I loved Leonard Cohen most when he had fallen into neglect. The time at the turn of the century when he was still out of fashion. The men behind the counters of vinyl shops in Perth met his name with derision. “What would you want to listen to that for?” demanded the owner at the underground one in Fremantle who always checked what you were looking for as you came in. “Music to slit your wrists to!” For a time, I played Cohen’s albums obsessively. The artists who mean the most to me always make me feel we share a special understanding. Of course, any sense of reciprocity in that is an illusion.
One of his verses gave me comfort in a break-up, even if the sentiments were aspirational rather than true.
I don’t mean to suggest
That I loved you the best
I can’t keep track of each fallen robin
I remember you well in the Chelsea Hotel
That’s all, I don’t think of you that often
I ordered his novel The Favourite Game, then only in print in Canada, and thought it a brilliant novel. I’ve been meaning to re-read, but I hesitate, because it’s no longer the right season to be reading it.
I wrote my second (failed) novel in thrall to him, calling my main character “Leo” in tribute. For a time, it was titled “The Revolution’s Pride” from a line in “Diamonds in the Mine.” His song “Famous Blue Raincoat” shaped the plot and the feel of that novel. It was the song I listened to more than any, and it seemed so perfectly sad and beautiful.
Yes, and Jane came by with a lock of your hair
She said that you gave it to her
That night that you planned to go clear
Did you ever go clear?
When I married a musician, she told me he didn’t sing in tune. I couldn’t really tell, but I wasn’t surprised. His songs were poetry, and they were a mood, and perhaps even a mode.
I never thought I’d see him play, but I did. It was at the Sandalford Winery on 7 February 2009. Just before I was due to leave – I was going alone – a parcel arrived. The courier must have been working overtime. It was my publisher, returning the manuscript of that failed second novel. It was, actually, the moment its failure became apparent after working with them on it for five years of back and forth. I felt like I’d been punched in the guts and I was miserable as I listened to Leonard Cohen on the grassy bank in the heat.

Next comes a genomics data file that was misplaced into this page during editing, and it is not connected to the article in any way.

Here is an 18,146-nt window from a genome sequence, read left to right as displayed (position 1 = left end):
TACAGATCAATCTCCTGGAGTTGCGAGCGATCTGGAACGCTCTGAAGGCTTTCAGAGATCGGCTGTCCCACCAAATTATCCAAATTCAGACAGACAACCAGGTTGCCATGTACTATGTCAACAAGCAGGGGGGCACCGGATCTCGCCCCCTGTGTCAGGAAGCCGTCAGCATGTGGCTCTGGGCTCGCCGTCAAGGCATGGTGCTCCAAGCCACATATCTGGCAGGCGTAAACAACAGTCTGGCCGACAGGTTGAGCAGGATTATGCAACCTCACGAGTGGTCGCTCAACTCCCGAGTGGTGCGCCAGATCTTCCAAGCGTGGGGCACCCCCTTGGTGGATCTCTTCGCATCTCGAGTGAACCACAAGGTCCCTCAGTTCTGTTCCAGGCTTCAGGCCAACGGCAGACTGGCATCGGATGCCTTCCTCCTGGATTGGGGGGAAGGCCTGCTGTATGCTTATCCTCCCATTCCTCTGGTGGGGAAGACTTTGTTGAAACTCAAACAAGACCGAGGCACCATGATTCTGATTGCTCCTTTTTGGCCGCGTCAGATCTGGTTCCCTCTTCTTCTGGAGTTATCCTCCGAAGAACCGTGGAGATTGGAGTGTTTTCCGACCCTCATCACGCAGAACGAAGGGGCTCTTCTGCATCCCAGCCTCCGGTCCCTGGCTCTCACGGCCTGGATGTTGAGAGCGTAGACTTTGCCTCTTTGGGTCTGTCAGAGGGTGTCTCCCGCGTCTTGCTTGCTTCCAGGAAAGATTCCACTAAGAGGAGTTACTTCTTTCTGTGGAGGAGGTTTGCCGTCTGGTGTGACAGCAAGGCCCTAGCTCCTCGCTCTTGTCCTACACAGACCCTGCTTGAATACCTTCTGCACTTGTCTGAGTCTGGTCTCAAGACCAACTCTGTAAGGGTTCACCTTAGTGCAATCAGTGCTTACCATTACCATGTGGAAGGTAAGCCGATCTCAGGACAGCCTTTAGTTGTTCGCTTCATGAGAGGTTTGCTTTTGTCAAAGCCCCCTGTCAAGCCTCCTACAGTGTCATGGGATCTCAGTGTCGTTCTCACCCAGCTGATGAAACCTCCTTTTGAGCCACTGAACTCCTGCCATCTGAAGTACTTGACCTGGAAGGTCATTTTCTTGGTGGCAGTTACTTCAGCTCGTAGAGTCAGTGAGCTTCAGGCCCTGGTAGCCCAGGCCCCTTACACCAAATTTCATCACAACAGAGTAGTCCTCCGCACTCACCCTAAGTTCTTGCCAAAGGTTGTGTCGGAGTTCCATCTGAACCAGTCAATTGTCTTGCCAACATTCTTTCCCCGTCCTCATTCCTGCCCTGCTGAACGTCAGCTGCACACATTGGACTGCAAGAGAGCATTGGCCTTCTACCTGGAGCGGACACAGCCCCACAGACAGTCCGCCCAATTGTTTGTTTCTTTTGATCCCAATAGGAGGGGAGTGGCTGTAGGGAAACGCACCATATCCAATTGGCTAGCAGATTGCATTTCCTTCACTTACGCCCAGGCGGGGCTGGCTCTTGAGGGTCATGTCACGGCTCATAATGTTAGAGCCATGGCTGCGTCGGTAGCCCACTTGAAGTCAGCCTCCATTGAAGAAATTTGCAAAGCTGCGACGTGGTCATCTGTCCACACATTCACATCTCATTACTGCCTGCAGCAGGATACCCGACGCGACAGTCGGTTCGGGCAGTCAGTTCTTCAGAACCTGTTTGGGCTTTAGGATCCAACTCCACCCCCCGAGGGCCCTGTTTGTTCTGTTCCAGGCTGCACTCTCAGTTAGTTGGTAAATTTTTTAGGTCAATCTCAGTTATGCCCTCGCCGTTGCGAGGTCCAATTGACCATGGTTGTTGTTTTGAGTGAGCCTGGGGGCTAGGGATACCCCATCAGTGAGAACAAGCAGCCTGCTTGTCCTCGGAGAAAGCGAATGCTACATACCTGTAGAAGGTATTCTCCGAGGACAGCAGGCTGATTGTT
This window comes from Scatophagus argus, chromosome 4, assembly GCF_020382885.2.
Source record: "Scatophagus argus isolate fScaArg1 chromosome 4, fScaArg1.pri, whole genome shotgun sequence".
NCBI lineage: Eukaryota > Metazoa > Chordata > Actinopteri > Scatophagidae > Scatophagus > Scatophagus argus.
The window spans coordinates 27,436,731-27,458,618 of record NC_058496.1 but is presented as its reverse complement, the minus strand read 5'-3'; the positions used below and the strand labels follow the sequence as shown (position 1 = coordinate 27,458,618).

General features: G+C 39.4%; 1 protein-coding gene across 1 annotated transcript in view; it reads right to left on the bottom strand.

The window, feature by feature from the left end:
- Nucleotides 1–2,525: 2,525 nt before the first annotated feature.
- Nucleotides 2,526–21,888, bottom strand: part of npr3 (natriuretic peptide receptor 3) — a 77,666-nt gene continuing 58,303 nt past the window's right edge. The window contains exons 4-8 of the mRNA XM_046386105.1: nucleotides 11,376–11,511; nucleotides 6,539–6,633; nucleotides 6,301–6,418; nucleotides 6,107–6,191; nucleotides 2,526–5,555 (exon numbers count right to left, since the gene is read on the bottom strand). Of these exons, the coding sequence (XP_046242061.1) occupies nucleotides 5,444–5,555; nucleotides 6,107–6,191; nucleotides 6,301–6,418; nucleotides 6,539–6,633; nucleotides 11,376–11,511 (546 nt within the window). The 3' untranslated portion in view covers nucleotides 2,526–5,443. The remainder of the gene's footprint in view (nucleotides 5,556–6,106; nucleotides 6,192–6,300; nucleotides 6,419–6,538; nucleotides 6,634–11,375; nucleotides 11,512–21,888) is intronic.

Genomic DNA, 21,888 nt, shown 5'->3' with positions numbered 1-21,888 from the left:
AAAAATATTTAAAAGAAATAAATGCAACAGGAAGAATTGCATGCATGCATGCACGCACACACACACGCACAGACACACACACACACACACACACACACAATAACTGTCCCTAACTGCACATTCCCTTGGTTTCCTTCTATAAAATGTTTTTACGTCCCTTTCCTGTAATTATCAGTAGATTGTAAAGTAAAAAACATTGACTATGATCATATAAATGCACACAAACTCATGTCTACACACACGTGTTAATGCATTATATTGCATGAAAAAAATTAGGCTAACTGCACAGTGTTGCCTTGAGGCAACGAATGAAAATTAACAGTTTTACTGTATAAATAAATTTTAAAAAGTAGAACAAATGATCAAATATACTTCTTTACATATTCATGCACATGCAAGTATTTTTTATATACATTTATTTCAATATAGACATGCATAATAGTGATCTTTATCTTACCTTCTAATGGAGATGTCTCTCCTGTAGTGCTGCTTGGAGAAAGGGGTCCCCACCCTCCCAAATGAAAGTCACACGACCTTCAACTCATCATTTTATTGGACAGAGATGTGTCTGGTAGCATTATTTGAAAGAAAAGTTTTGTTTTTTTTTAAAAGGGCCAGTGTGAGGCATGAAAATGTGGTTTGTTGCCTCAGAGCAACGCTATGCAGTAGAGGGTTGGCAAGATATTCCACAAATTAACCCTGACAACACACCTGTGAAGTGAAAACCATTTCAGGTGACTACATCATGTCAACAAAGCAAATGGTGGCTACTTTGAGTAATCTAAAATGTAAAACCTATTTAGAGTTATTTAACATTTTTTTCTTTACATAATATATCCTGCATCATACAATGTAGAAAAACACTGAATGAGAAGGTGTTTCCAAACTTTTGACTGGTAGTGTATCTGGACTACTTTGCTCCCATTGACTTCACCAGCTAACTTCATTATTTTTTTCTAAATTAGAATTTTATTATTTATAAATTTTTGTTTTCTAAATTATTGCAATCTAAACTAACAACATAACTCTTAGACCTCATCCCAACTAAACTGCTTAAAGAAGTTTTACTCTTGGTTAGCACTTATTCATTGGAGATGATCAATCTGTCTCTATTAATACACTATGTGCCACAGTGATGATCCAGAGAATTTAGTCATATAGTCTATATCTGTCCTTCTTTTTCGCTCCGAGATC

He was in fashion again – which I’m glad of, for his sake – and all the baby boomers of Perth were there to hear him. They were all big fans, they all knew the words to “Hallelujah.” I’d always imagined that I’d see Cohen in a dingy bar strumming his guitar solo, an intimate performance to a gathering of hardcore fans. This concert was the opposite of that, a huge line-up of musicians and dancers on stage transforming his sound.
Stuck in a traffic jam trying to leave in the hot dark, the radio had rolling coverage of massive bushfires in Victoria. I couldn’t believe the things they were saying there in the dark, whole towns burnt, so many people dead. It felt the world was coming to an end. Cohen’s contemporary, John Updike, had just died too. Updike and Cohen were always on this list in my head of heroes whose demise I await with dread. But Cohen lived on and I lived on and incredibly he even gave us three more albums. It’s only now that day has finally come and he joins that long list of celebrities who didn’t survive 2016. Perhaps it will always be remarked that the news of his death came as the world reeled from Trump’s election win. “Hey, that’s no way to say goodbye.” But it was. In public terms, he died as well as a man could. Thank you Leonard Cohen for all you gave us.